Dr. James Nobles
I was invited by the Health and Social Care Committee (HSCC) to present evidence in the House of Commons (1st May). This evidence was intended to feed into the HSCCs current inquiry on Childhood Obesity. This was a great opportunity for us to state what we thought was missing from the first version of the Childhood Obesity Plan. Our evidence, alongside that of others, would then be drawn into a set of recommendations for the next version of the plan.
We called for three key elements to be included:
- The Government consider how to implement a whole systems approach at a national scale. This would require an intimate knowledge on the systems which cause obesity, cross-departmental working, collective actions, and a strong and clear vision for the future.
- Treatment services. The previous plan solely focused on preventing weight gain. While prevention is an imperative, so to is a system which supports those who already have obesity. We made a strong call for weight management services to be included in the next round of Government policy.
- Weight stigma. The Government need to consider how they frame obesity, and the impact of that framing on people with obesity, and also on those considering joining a weight management service. Wrongly, the public and political perception is that obesity is caused by poor individual lifestyle choices; individual blaming is counter-productive within an collective effort to tackle obesity.
Other panellists supported the need for a whole systems approach but went on to suggest further recommendations around extending the National Childhood Measurement Programme, greater support for schools, and further investment in Early Years. It was even good to hear that Jamie Oliver and Hugh Fearnley-Whittingstall were calling for – in their words – “a multi-pronged approach which tackles the environment”. Without necessarily knowing it, they were also endorsing the adoption of a whole systems approach.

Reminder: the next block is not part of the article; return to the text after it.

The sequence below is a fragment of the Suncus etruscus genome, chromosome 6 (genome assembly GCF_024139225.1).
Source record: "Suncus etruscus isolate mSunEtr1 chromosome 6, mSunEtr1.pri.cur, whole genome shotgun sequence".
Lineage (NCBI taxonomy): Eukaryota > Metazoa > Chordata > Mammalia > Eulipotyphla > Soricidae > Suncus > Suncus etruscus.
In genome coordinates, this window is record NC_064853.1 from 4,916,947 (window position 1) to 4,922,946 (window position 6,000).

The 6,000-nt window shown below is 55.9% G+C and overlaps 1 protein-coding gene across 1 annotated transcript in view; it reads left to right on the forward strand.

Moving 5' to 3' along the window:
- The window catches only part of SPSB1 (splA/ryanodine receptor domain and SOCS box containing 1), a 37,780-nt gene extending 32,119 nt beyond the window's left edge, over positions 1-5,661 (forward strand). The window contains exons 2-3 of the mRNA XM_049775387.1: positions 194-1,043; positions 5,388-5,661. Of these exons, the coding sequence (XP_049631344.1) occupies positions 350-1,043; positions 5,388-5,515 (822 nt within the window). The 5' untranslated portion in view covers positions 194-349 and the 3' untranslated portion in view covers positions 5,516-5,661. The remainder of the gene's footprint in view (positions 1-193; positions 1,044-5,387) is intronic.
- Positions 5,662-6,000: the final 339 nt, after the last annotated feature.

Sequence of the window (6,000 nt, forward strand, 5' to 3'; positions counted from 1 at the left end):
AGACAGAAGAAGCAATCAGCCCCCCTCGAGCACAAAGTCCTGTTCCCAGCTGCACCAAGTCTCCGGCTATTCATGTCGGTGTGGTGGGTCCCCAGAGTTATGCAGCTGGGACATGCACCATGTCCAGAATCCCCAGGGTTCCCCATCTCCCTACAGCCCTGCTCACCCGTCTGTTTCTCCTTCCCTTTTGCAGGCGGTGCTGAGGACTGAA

On day 2 (May 2nd) we had the further opportunity to go back into the houses of Parliament, this time with a group of young people from Sheffield and Suffolk, to speak to a host of MPs about the need for weight management services. These young people had all previously attended a weight management programme, either SHINE or MoreLife.
Over the course of three hours we spoke with five MPs on this topic. The young people put everything into this, illustrating where they thought they would be right now without the support of the weight management service. Their stories were powerful and compelling. In their own way, each of them was impressive.
At the moment, there is only sufficient funding for approximately 1% of children with overweight or obesity to access a weight management service. Of the 2,500,000 children with obesity, all of whom are eligible for specialist support, funding is available for less than 150.
These two days provide a strong platform from which to drive change. We have gained new contacts with MPs, received media attention and support for our cases, and hopefully, provided sufficient high-quality evidence to guide the recommendations for the next version of the Childhood Obesity Plan.
We now wait on Government to seriously enhance their efforts around obesity, and healthier environments more broadly.